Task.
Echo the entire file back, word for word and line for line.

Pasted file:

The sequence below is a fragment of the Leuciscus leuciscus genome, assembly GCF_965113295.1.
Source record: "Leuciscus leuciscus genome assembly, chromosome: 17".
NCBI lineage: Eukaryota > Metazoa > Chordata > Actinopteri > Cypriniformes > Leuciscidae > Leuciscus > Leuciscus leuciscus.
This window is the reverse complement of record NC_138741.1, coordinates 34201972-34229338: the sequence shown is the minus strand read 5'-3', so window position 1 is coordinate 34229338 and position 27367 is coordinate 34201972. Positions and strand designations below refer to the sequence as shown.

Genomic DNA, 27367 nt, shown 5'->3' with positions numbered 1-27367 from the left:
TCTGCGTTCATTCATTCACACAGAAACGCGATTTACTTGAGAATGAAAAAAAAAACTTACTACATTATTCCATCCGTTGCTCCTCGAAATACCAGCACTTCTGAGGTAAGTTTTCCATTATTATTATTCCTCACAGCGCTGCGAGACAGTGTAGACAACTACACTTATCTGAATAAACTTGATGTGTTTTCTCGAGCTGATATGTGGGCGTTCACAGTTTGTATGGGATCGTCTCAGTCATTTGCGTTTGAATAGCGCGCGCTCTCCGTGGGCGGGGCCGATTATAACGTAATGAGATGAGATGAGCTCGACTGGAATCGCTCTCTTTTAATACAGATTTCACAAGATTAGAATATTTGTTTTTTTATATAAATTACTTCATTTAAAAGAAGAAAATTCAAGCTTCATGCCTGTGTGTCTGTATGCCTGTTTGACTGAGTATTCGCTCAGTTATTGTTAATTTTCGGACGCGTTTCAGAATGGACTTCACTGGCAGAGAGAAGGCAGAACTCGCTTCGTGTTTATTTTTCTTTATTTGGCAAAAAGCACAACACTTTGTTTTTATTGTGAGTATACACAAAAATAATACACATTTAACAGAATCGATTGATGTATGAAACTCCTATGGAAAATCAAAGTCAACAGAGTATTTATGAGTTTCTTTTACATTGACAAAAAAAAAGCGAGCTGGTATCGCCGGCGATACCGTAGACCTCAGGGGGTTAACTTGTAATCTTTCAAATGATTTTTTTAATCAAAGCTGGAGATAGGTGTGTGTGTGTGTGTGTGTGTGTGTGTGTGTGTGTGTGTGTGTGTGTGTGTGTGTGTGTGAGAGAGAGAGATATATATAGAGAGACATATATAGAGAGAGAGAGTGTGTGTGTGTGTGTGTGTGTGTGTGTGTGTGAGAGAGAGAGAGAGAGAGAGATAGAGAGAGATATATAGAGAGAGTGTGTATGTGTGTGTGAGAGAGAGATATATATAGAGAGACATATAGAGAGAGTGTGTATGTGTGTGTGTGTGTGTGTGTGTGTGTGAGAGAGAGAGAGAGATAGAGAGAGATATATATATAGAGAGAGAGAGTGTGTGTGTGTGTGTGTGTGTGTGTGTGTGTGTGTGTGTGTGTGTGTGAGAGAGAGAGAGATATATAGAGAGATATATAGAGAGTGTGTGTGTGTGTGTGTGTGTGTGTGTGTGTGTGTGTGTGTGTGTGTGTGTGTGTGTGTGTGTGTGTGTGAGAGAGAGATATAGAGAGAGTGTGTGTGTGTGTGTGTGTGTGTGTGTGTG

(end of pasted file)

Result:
The sequence below is a fragment of the Leuciscus leuciscus genome, assembly GCF_965113295.1.
Source record: "Leuciscus leuciscus genome assembly, chromosome: 17".
NCBI lineage: Eukaryota > Metazoa > Chordata > Actinopteri > Cypriniformes > Leuciscidae > Leuciscus > Leuciscus leuciscus.
This window is the reverse complement of record NC_138741.1, coordinates 34201972-34229338: the sequence shown is the minus strand read 5'-3', so window position 1 is coordinate 34229338 and position 27367 is coordinate 34201972. Positions and strand designations below refer to the sequence as shown.

Genomic DNA, 27367 nt, shown 5'->3' with positions numbered 1-27367 from the left:
TCTGCGTTCATTCATTCACACAGAAACGCGATTTACTTGAGAATGAAAAAAAAAACTTACTACATTATTCCATCCGTTGCTCCTCGAAATACCAGCACTTCTGAGGTAAGTTTTCCATTATTATTATTCCTCACAGCGCTGCGAGACAGTGTAGACAACTACACTTATCTGAATAAACTTGATGTGTTTTCTCGAGCTGATATGTGGGCGTTCACAGTTTGTATGGGATCGTCTCAGTCATTTGCGTTTGAATAGCGCGCGCTCTCCGTGGGCGGGGCCGATTATAACGTAATGAGATGAGATGAGCTCGACTGGAATCGCTCTCTTTTAATACAGATTTCACAAGATTAGAATATTTGTTTTTTTATATAAATTACTTCATTTAAAAGAAGAAAATTCAAGCTTCATGCCTGTGTGTCTGTATGCCTGTTTGACTGAGTATTCGCTCAGTTATTGTTAATTTTCGGACGCGTTTCAGAATGGACTTCACTGGCAGAGAGAAGGCAGAACTCGCTTCGTGTTTATTTTTCTTTATTTGGCAAAAAGCACAACACTTTGTTTTTATTGTGAGTATACACAAAAATAATACACATTTAACAGAATCGATTGATGTATGAAACTCCTATGGAAAATCAAAGTCAACAGAGTATTTATGAGTTTCTTTTACATTGACAAAAAAAAAGCGAGCTGGTATCGCCGGCGATACCGTAGACCTCAGGGGGTTAACTTGTAATCTTTCAAATGATTTTTTTAATCAAAGCTGGAGATAGGTGTGTGTGTGTGTGTGTGTGTGTGTGTGTGTGTGTGTGTGTGTGTGTGTGTGTGTGTGTGAGAGAGAGAGATATATATAGAGAGACATATATAGAGAGAGAGAGTGTGTGTGTGTGTGTGTGTGTGTGTGTGTGTGAGAGAGAGAGAGAGAGAGAGATAGAGAGAGATATATAGAGAGAGTGTGTATGTGTGTGTGAGAGAGAGATATATATAGAGAGACATATAGAGAGAGTGTGTATGTGTGTGTGTGTGTGTGTGTGTGTGTGAGAGAGAGAGAGAGATAGAGAGAGATATATATATAGAGAGAGAGAGTGTGTGTGTGTGTGTGTGTGTGTGTGTGTGTGTGTGTGTGTGTGTGTGAGAGAGAGAGAGATATATAGAGAGATATATAGAGAGTGTGTGTGTGTGTGTGTGTGTGTGTGTGTGTGTGTGTGTGTGTGTGTGTGTGTGTGTGTGTGTGTGTGTGAGAGAGAGATATAGAGAGAGTGTGTGTGTGTGTGTGTGTGTGTGTGTGTG